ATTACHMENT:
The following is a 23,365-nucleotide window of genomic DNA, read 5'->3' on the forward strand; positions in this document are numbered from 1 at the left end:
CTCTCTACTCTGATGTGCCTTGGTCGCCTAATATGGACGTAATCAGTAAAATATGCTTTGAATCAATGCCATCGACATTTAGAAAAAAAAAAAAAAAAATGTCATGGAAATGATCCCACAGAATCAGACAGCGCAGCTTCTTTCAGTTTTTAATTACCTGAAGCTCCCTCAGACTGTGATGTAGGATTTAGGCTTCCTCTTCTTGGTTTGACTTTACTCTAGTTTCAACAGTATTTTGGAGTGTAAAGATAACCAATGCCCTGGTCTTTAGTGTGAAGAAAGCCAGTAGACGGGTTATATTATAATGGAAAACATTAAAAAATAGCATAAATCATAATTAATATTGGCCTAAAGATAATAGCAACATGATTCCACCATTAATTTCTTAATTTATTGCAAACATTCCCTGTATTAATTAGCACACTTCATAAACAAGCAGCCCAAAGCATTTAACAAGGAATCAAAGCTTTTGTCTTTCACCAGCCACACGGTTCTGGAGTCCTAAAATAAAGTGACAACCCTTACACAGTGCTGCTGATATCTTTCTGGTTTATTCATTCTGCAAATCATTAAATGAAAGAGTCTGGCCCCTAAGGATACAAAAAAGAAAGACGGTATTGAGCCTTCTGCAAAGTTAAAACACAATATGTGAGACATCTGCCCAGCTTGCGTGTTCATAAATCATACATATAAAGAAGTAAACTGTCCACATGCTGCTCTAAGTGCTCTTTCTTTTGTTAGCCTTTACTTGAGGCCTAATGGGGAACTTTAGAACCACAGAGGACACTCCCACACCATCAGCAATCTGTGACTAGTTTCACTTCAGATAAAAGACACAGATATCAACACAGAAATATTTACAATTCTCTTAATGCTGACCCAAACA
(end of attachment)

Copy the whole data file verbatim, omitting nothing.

The following is a 23,365-nucleotide window of genomic DNA, read 5'->3' on the forward strand; positions in this document are numbered from 1 at the left end:
CTCTCTACTCTGATGTGCCTTGGTCGCCTAATATGGACGTAATCAGTAAAATATGCTTTGAATCAATGCCATCGACATTTAGAAAAAAAAAAAAAAAAATGTCATGGAAATGATCCCACAGAATCAGACAGCGCAGCTTCTTTCAGTTTTTAATTACCTGAAGCTCCCTCAGACTGTGATGTAGGATTTAGGCTTCCTCTTCTTGGTTTGACTTTACTCTAGTTTCAACAGTATTTTGGAGTGTAAAGATAACCAATGCCCTGGTCTTTAGTGTGAAGAAAGCCAGTAGACGGGTTATATTATAATGGAAAACATTAAAAAATAGCATAAATCATAATTAATATTGGCCTAAAGATAATAGCAACATGATTCCACCATTAATTTCTTAATTTATTGCAAACATTCCCTGTATTAATTAGCACACTTCATAAACAAGCAGCCCAAAGCATTTAACAAGGAATCAAAGCTTTTGTCTTTCACCAGCCACACGGTTCTGGAGTCCTAAAATAAAGTGACAACCCTTACACAGTGCTGCTGATATCTTTCTGGTTTATTCATTCTGCAAATCATTAAATGAAAGAGTCTGGCCCCTAAGGATACAAAAAAGAAAGACGGTATTGAGCCTTCTGCAAAGTTAAAACACAATATGTGAGACATCTGCCCAGCTTGCGTGTTCATAAATCATACATATAAAGAAGTAAACTGTCCACATGCTGCTCTAAGTGCTCTTTCTTTTGTTAGCCTTTACTTGAGGCCTAATGGGGAACTTTAGAACCACAGAGGACACTCCCACACCATCAGCAATCTGTGACTAGTTTCACTTCAGATAAAAGACACAGATATCAACACAGAAATATTTACAATTCTCTTAATGCTGACCCAAACA